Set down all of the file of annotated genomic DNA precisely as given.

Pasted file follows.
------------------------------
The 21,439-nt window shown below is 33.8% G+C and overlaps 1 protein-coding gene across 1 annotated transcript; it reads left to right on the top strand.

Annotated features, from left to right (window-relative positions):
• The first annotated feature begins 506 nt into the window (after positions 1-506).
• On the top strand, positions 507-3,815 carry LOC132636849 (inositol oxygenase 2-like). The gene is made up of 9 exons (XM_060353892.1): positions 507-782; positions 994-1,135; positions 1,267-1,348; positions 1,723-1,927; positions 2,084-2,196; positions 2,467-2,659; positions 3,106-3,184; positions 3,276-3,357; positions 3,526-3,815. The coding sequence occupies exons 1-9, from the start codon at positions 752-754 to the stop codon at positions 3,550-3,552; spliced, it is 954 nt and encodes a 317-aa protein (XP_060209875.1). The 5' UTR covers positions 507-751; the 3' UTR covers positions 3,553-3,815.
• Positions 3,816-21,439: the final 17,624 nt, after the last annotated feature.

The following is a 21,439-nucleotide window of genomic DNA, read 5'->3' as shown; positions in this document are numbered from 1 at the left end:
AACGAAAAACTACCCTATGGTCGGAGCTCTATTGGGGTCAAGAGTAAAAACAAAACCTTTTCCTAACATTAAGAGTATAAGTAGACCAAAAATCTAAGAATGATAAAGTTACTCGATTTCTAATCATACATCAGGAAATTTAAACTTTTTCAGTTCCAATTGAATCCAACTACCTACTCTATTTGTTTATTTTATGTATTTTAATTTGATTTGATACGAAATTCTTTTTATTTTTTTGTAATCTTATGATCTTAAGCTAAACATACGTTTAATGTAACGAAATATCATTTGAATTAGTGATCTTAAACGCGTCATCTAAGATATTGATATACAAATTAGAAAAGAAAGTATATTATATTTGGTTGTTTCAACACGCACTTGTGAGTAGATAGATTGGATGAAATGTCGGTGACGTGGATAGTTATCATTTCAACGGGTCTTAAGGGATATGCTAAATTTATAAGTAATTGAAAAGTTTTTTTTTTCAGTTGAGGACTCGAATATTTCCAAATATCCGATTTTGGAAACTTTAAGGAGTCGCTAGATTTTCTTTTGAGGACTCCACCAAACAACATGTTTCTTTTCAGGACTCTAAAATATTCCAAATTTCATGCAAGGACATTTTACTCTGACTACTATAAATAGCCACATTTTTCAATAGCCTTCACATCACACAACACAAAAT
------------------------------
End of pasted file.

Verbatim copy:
The 21,439-nt window shown below is 33.8% G+C and overlaps 1 protein-coding gene across 1 annotated transcript; it reads left to right on the top strand.

Annotated features, from left to right (window-relative positions):
• The first annotated feature begins 506 nt into the window (after positions 1-506).
• On the top strand, positions 507-3,815 carry LOC132636849 (inositol oxygenase 2-like). The gene is made up of 9 exons (XM_060353892.1): positions 507-782; positions 994-1,135; positions 1,267-1,348; positions 1,723-1,927; positions 2,084-2,196; positions 2,467-2,659; positions 3,106-3,184; positions 3,276-3,357; positions 3,526-3,815. The coding sequence occupies exons 1-9, from the start codon at positions 752-754 to the stop codon at positions 3,550-3,552; spliced, it is 954 nt and encodes a 317-aa protein (XP_060209875.1). The 5' UTR covers positions 507-751; the 3' UTR covers positions 3,553-3,815.
• Positions 3,816-21,439: the final 17,624 nt, after the last annotated feature.

The following is a 21,439-nucleotide window of genomic DNA, read 5'->3' as shown; positions in this document are numbered from 1 at the left end:
AACGAAAAACTACCCTATGGTCGGAGCTCTATTGGGGTCAAGAGTAAAAACAAAACCTTTTCCTAACATTAAGAGTATAAGTAGACCAAAAATCTAAGAATGATAAAGTTACTCGATTTCTAATCATACATCAGGAAATTTAAACTTTTTCAGTTCCAATTGAATCCAACTACCTACTCTATTTGTTTATTTTATGTATTTTAATTTGATTTGATACGAAATTCTTTTTATTTTTTTGTAATCTTATGATCTTAAGCTAAACATACGTTTAATGTAACGAAATATCATTTGAATTAGTGATCTTAAACGCGTCATCTAAGATATTGATATACAAATTAGAAAAGAAAGTATATTATATTTGGTTGTTTCAACACGCACTTGTGAGTAGATAGATTGGATGAAATGTCGGTGACGTGGATAGTTATCATTTCAACGGGTCTTAAGGGATATGCTAAATTTATAAGTAATTGAAAAGTTTTTTTTTTCAGTTGAGGACTCGAATATTTCCAAATATCCGATTTTGGAAACTTTAAGGAGTCGCTAGATTTTCTTTTGAGGACTCCACCAAACAACATGTTTCTTTTCAGGACTCTAAAATATTCCAAATTTCATGCAAGGACATTTTACTCTGACTACTATAAATAGCCACATTTTTCAATAGCCTTCACATCACACAACACAAAAT